Library

The Burlington Public Library has a large assortment of books and movies to check out – 305,270 in fact. This number includes print books, e-books, video and physical items.

The Burlington Public Library outpaces libraries in Coralville and Ottumwa in overall circulation, programming and collections.

Brittany Jacobs, Library Director, said the State of Iowa classifies libraries based on population, and those two communities are closest in size to Burlington.

Jacobs met with the Burlington City Council in August and provided them with anecdotal evidence of the libraryſ activity. Her appearance before the council this week was to provide actual library service user data, which wasn’t available then. “It was too close to the end of the fiscal year for any of this data to be available in August,” Jacobs said.

Jacobs said the library services and policies set the tone but itſ the communityſ use of the facilities and the programming that sets the pace.

The Burlington Public Library has a large assortment of books and movies to check out – 305,270 in fact. This number includes print books, e-books, video and physical items. “Itſ unbelievable the number of stories people have access to,” Jacobs said.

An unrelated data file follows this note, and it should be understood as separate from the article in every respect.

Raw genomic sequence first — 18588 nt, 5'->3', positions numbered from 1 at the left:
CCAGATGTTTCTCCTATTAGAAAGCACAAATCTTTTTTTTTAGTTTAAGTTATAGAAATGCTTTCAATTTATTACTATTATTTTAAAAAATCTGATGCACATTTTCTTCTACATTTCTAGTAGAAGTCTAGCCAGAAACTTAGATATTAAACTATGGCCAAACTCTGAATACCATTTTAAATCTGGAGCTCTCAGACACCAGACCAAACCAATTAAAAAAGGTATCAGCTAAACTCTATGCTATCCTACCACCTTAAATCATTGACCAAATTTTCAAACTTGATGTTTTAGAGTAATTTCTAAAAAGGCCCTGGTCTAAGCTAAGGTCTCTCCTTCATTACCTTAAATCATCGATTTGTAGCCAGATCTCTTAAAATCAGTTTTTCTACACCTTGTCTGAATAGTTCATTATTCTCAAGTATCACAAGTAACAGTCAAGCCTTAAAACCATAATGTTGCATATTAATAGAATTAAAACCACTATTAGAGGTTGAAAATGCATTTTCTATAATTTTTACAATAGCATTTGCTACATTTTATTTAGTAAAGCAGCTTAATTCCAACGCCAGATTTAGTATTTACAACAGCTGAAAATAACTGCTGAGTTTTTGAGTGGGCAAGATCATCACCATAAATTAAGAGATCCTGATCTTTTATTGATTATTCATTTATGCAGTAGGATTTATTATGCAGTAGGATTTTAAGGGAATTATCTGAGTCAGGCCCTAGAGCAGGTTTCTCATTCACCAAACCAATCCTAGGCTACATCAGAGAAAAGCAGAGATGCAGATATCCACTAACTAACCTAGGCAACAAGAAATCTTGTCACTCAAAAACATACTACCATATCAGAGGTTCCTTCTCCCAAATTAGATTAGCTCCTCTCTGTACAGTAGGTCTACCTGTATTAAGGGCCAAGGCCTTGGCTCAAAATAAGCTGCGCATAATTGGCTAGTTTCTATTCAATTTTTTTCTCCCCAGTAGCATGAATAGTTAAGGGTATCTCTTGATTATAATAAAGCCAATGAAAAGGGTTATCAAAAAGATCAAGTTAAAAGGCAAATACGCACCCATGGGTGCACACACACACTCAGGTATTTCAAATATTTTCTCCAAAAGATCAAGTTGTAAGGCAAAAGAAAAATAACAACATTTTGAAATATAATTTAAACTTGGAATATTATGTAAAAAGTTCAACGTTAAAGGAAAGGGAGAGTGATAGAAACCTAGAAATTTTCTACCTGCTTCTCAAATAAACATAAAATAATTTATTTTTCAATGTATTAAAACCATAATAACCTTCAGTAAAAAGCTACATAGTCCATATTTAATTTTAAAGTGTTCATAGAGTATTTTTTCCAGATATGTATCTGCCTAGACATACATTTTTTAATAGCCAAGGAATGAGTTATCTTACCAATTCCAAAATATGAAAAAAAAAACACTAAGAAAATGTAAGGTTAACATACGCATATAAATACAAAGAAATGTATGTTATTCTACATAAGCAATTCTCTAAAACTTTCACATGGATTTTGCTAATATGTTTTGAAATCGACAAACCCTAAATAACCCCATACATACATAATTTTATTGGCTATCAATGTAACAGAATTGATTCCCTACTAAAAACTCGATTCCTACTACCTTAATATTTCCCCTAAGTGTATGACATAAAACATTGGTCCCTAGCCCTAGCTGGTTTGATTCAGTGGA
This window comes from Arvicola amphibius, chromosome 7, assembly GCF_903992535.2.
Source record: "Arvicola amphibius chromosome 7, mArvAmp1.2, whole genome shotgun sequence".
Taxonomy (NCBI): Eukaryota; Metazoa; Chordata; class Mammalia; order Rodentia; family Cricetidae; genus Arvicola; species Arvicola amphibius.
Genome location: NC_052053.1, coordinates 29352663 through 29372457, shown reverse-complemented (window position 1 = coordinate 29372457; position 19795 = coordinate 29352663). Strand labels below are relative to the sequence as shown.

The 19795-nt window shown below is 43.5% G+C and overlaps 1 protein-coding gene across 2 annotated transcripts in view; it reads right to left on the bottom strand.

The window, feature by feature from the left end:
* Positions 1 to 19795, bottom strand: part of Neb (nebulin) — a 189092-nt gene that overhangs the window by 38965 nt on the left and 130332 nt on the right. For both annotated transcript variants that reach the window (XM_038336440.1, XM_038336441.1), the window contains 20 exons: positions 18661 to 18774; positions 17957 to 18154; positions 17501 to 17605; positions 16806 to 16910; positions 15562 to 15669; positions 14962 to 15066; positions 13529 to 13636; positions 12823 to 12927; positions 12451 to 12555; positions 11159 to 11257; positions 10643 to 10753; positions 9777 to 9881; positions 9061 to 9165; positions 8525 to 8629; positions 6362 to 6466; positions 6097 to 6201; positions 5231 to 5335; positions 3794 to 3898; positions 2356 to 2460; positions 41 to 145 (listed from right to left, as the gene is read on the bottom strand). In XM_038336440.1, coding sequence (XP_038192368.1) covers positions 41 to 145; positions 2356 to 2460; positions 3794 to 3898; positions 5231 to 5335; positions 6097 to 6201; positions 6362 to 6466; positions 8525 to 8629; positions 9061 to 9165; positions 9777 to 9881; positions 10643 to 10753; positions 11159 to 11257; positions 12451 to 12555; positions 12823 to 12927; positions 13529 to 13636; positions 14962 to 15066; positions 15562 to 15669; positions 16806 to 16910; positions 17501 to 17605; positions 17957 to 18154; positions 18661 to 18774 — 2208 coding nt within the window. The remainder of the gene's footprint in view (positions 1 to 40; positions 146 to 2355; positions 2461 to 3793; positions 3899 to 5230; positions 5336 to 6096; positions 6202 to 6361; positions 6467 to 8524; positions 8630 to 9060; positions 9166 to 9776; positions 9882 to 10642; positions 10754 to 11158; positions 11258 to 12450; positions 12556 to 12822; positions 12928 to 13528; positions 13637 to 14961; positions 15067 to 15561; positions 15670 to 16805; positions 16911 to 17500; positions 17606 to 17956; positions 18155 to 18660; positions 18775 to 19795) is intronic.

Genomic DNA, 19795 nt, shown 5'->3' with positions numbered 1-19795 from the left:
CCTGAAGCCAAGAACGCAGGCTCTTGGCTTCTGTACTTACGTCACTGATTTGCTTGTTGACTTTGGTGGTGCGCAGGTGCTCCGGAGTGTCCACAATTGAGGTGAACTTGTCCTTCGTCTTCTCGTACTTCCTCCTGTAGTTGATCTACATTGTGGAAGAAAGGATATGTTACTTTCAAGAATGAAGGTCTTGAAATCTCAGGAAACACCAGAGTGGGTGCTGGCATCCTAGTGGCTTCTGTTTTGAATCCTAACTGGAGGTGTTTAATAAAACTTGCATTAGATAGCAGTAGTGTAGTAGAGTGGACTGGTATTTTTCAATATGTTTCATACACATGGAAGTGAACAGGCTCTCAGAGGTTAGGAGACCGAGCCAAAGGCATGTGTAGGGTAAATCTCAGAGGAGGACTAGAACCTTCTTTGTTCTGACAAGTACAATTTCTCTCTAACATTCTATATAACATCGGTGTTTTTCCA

The circulation for the library was 394,239 items. The circulation is the number of books, including downloads, checked out from the library in FY23. Users of the BPL have access to over 15 licensed databases that allows for the access of information not contained within the physical space of the library.

“We strive for relevant information and a balanced collection,” Jacobs said.

The Burlington Public Library has 15,090 registered users. The circulation in FY23 was an average 24.5 circulation items per user. The BPL service area is just under 25,000 so the average circulation for the service area is 16.4 items per capita according to Jacobs.

In FY23, Jacobs said 30,417 people participated in library programs, and of that number, 22,303 people participated in a program that was off site. Jacobs said the size of the library and the amount of people participating in library programs make it necessary to hold most events off site.

Jacobs said next summerſ programming will take place mostly off-site because the library facility isn’t adequate to accommodate the number of anticipated participants.

“It is exciting to see these numbers and what is ahead for us,” Jacobs said.

Jacobs reported that computer use was down but for the same time period Wi-Fi connections increased.

“These types of trends help us plan. Do we take our spending away from hardware and computers and invest it in the internet? We already know that our wi-fi is used even when we are closed,” Jacobs said.

A 5 -year road map will be presented to the state in February. Jacobs is collecting data from a survey available now on the library website that is asking users what they value most about the library and what services and activities they would like to see more of in the future.

The survey can be found at .